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OSIJO v. UNITED STATES

November 12, 1993

FELIX OSIJO, Plaintiff,
v.
UNITED STATES OF AMERICA, Defendant.



The opinion of the court was delivered by: JOHN R. BARTELS

 Bartels, U.S. District Judge.

 On May 24, 1993 plaintiff Felix Osijo brought this action for the return of property seized pursuant to his November 1989 arrest at John F. Kennedy Airport. Although the government has returned some of plaintiff's property, it is unable locate most of the items plaintiff claims were seized. In his complaint, plaintiff values the missing items at $ 898.00.

 On August 2, 1993, the government moved to dismiss plaintiff's complaint pursuant to Federal Rule of Civil procedure 12 for lack of subject matter jurisdiction. The government argues that plaintiff has failed to exhaust administrative remedies, a prerequisite to the filing of a lawsuit under the Federal Tort Claims Act, 28 U.S.C. §§ 2671-2680 ["FTCA"].

 DISCUSSION

 The government is correct in stating that the FTCA provides only a limited waiver of sovereign immunity, and that parties seeking tort damages against the United States may not sue in federal court until they have presented their claims to the appropriate administrative agency. See, e.g., McNeil v. United States, 124 L. Ed. 2d 21, 113 S. Ct. 1980 (1993).

 However, a complaint drafted by a pro se plaintiff must be construed liberally. See Haines v. Kerner, 404 U.S. 519, 520, 30 L. Ed. 2d 652, 92 S. Ct. 594 (1972); LaBounty v. Adler, 933 F.2d 121, 122 (2d Cir. 1991). Under this standard, the court finds that the complaint in this case does not only state tort claims. Plaintiff alleges that the government seized his property and has failed to return it. Thus, his complaint states a claim for deprivation of property without due process of law, a potential constitutional violation. See Onwubiko v. United States, 969 F.2d 1392, 1398 (2d Cir. 1992). Therefore, this court has jurisdiction under the Tucker Act, which gives district courts original jurisdiction over certain claims against the United States under $ 10,000. 28 U.S.C. § 1346(a)(2). See also Onwubiko v. United States, 969 F.2d at 1398-99.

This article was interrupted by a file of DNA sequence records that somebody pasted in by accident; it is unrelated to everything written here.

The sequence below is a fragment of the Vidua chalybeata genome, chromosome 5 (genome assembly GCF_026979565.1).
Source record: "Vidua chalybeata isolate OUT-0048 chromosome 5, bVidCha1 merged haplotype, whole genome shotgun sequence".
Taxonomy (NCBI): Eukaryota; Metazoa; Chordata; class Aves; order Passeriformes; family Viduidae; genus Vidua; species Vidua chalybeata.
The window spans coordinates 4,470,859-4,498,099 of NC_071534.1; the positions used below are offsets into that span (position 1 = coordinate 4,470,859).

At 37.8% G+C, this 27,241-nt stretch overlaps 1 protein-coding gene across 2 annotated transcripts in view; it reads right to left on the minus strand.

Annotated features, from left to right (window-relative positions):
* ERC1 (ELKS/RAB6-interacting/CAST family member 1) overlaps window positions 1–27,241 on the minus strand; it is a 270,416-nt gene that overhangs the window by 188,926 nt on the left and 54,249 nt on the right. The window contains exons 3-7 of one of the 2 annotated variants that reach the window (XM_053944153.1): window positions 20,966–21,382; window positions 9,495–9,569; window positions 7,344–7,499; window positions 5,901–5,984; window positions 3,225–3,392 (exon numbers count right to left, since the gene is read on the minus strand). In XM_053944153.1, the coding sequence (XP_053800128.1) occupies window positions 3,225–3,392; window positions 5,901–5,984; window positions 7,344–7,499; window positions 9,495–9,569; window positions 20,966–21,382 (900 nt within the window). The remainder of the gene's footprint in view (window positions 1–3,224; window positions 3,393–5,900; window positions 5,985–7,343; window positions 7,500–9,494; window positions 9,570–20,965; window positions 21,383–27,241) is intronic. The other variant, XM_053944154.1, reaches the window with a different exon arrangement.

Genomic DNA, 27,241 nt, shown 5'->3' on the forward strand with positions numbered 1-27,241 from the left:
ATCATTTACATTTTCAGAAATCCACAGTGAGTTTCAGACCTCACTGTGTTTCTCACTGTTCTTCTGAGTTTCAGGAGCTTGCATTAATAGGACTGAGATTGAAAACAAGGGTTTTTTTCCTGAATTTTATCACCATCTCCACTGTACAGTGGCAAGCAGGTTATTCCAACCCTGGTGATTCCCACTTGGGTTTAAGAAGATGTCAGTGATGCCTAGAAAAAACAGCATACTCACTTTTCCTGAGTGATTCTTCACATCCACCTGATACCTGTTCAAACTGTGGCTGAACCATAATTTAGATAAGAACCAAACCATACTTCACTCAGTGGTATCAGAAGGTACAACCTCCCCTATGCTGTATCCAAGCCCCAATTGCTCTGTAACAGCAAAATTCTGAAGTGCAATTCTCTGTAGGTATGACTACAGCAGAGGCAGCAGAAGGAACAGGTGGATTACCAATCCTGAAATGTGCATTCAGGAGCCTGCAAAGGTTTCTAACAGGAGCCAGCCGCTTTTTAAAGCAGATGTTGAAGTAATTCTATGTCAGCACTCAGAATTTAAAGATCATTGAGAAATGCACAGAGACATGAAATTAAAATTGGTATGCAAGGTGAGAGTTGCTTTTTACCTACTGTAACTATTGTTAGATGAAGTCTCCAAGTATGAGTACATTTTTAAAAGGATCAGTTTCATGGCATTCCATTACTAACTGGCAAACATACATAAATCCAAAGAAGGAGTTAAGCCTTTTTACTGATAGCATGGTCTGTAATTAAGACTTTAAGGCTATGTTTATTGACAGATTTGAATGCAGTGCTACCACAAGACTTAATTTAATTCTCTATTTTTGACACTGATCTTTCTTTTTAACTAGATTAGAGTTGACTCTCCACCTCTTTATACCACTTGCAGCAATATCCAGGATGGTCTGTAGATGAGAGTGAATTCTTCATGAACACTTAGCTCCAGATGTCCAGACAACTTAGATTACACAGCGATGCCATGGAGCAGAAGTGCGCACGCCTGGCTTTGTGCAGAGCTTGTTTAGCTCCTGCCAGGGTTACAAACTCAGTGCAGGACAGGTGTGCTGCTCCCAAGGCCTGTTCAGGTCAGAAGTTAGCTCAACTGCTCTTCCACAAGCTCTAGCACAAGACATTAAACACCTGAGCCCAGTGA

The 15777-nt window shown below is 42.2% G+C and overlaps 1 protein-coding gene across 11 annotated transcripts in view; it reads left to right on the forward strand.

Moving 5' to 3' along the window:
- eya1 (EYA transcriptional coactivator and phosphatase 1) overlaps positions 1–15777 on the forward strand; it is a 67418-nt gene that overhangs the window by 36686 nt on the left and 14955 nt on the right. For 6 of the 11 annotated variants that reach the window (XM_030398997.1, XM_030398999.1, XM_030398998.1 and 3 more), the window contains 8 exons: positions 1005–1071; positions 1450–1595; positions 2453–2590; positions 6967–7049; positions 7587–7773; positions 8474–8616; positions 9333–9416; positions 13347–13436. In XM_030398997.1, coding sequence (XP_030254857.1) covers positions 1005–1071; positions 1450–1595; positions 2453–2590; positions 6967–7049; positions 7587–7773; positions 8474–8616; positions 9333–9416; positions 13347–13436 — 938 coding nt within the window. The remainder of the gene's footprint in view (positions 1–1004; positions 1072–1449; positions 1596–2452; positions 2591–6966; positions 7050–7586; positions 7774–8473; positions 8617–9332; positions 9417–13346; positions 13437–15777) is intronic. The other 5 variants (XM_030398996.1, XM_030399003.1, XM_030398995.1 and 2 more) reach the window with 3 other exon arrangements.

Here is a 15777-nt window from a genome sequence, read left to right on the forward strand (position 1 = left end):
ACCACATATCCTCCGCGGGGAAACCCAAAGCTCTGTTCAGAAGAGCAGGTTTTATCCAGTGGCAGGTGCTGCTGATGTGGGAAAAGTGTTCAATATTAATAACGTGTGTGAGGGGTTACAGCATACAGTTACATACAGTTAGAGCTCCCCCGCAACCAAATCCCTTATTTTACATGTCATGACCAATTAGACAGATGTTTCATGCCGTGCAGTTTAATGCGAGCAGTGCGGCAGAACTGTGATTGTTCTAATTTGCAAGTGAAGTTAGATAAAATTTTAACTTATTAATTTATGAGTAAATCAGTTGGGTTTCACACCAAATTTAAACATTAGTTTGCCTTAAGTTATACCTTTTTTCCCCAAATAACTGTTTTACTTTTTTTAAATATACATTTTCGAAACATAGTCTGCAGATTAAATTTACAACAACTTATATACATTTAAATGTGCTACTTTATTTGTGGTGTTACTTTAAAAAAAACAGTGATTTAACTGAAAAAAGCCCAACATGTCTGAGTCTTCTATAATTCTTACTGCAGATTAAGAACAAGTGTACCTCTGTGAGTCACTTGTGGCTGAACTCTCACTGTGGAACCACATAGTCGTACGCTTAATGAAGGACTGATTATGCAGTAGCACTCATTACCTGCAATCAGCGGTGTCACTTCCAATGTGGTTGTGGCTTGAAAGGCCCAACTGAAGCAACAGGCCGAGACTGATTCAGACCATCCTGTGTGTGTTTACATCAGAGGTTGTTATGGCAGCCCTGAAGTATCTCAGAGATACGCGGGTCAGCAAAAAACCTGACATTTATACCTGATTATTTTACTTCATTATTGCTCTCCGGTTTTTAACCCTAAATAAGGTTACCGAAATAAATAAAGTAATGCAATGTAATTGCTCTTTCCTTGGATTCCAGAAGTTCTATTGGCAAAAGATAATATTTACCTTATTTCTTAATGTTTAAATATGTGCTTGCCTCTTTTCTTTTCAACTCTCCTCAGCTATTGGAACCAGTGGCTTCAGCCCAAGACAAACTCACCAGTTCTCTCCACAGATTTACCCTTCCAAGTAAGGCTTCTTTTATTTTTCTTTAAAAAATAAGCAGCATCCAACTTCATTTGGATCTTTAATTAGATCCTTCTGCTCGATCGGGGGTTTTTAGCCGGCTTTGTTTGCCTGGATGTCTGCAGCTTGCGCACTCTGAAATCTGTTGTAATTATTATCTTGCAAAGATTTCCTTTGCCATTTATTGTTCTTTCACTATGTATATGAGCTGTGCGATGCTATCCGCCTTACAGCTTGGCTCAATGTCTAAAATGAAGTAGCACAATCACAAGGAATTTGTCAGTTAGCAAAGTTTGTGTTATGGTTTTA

Moreover, the government's motion to dismiss based on the FTCA ignores relevant case law governing return of property actions. Cases in this circuit and others have held that the district court where criminal proceedings were conducted has ancillary jurisdiction to decide a post-trial motion for the return of seized property. Soviero v. United States, 967 F.2d 791, 792 (2d Cir. 1992); Mora v. United States, 955 F.2d 156, 158 (2d Cir. 1992) (citing cases). Further, the Court of Appeals in Mora v. United States found that a plaintiff whose property has been lost or destroyed has a civil equitable claim for damages in addition to remedies available under the FTCA. 955 F.2d at 159-60. Accordingly, this court has subject matter jurisdiction over plaintiff's claims regardless of whether he has fulfilled the FTCA's exhaustion requirement.

 CONCLUSION

 For all of the foregoing reasons, the government's motion to dismiss for lack of subject matter jurisdiction is DENIED.

 SO ORDERED.

 Dated: Brooklyn, New York

 November 12, ...


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